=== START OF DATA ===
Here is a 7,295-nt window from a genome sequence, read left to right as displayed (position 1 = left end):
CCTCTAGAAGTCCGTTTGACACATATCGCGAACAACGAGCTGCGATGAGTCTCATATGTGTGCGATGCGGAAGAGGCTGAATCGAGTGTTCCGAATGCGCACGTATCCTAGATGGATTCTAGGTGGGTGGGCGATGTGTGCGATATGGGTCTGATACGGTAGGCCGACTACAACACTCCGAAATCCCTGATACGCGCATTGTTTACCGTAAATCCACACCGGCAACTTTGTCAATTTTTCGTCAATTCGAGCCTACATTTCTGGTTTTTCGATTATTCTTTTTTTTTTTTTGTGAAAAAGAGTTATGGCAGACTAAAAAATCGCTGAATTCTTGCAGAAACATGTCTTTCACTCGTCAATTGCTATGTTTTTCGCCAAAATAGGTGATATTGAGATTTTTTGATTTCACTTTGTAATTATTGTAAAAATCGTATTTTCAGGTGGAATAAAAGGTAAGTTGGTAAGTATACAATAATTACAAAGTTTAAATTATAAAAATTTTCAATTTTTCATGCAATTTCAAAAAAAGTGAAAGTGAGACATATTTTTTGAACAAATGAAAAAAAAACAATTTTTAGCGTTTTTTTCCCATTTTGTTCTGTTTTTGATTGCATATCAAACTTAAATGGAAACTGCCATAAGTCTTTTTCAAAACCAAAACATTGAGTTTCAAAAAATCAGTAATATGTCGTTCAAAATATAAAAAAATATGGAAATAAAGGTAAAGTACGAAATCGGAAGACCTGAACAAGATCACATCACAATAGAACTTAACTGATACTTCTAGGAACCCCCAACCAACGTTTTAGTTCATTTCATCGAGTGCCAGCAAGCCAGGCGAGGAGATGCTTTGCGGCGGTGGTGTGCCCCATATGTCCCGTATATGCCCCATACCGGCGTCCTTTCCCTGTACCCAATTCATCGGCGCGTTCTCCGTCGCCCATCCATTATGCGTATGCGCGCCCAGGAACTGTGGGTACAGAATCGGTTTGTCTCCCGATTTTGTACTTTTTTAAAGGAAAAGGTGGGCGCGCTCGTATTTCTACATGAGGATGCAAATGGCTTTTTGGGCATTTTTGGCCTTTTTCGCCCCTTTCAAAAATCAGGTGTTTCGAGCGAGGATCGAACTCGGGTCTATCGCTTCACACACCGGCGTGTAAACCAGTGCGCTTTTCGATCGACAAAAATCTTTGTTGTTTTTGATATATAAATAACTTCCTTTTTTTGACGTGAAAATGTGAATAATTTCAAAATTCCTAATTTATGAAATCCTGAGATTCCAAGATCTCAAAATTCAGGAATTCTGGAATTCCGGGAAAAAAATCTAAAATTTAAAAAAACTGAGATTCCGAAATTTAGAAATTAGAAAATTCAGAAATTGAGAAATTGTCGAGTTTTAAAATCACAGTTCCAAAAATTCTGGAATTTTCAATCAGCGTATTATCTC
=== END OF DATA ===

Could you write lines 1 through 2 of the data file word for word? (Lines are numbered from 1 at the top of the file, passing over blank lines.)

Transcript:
Here is a 7,295-nt window from a genome sequence, read left to right as displayed (position 1 = left end):
CCTCTAGAAGTCCGTTTGACACATATCGCGAACAACGAGCTGCGATGAGTCTCATATGTGTGCGATGCGGAAGAGGCTGAATCGAGTGTTCCGAATGCGCACGTATCCTAGATGGATTCTAGGTGGGTGGGCGATGTGTGCGATATGGGTCTGATACGGTAGGCCGACTACAACACTCCGAAATCCCTGATACGCGCATTGTTTACCGTAAATCCACACCGGCAACTTTGTCAATTTTTCGTCAATTCGAGCCTACATTTCTGGTTTTTCGATTATTCTTTTTTTTTTTTTGTGAAAAAGAGTTATGGCAGACTAAAAAATCGCTGAATTCTTGCAGAAACATGTCTTTCACTCGTCAATTGCTATGTTTTTCGCCAAAATAGGTGATATTGAGATTTTTTGATTTCACTTTGTAATTATTGTAAAAATCGTATTTTCAGGTGGAATAAAAGGTAAGTTGGTAAGTATACAATAATTACAAAGTTTAAATTATAAAAATTTTCAATTTTTCATGCAATTTCAAAAAAAGTGAAAGTGAGACATATTTTTTGAACAAATGAAAAAAAAACAATTTTTAGCGTTTTTTTCCCATTTTGTTCTGTTTTTGATTGCATATCAAACTTAAATGGAAACTGCCATAAGTCTTTTTCAAAACCAAAACATTGAGTTTCAAAAAATCAGTAATATGTCGTTCAAAATATAAAAAAATATGGAAATAAAGGTAAAGTACGAAATCGGAAGACCTGAACAAGATCACATCACAATAGAACTTAACTGATACTTCTAGGAACCCCCAACCAACGTTTTAGTTCATTTCATCGAGTGCCAGCAAGCCAGGCGAGGAGATGCTTTGCGGCGGTGGTGTGCCCCATATGTCCCGTATATGCCCCATACCGGCGTCCTTTCCCTGTACCCAATTCATCGGCGCGTTCTCCGTCGCCCATCCATTATGCGTATGCGCGCCCAGGAACTGTGGGTACAGAATCGGTTTGTCTCCCGATTTTGTACTTTTTTAAAGGAAAAGGTGGGCGCGCTCGTATTTCTACATGAGGATGCAAATGGCTTTTTGGGCATTTTTGGCCTTTTTCGCCCCTTTCAAAAATCAGGTGTTTCGAGCGAGGATCGAACTCGGGTCTATCGCTTCACACACCGGCGTGTAAACCAGTGCGCTTTTCGATCGACAAAAATCTTTGTTGTTTTTGATATATAAATAACTTCCTTTTTTTGACGTGAAAATGTGAATAATTTCAAAATTCCTAATTTATGAAATCCTGAGATTCCAAGATCTCAAAATTCAGGAATTCTGGAATTCCGGGAAAAAAATCTAAAATTTAAAAAAACTGAGATTCCGAAATTTAGAAATTAGAAAATTCAGAAATTGAGAAATTGTCGAGTTTTAAAATCACAGTTCCAAAAATTCTGGAATTTTCAATCAGCGTATTATCTC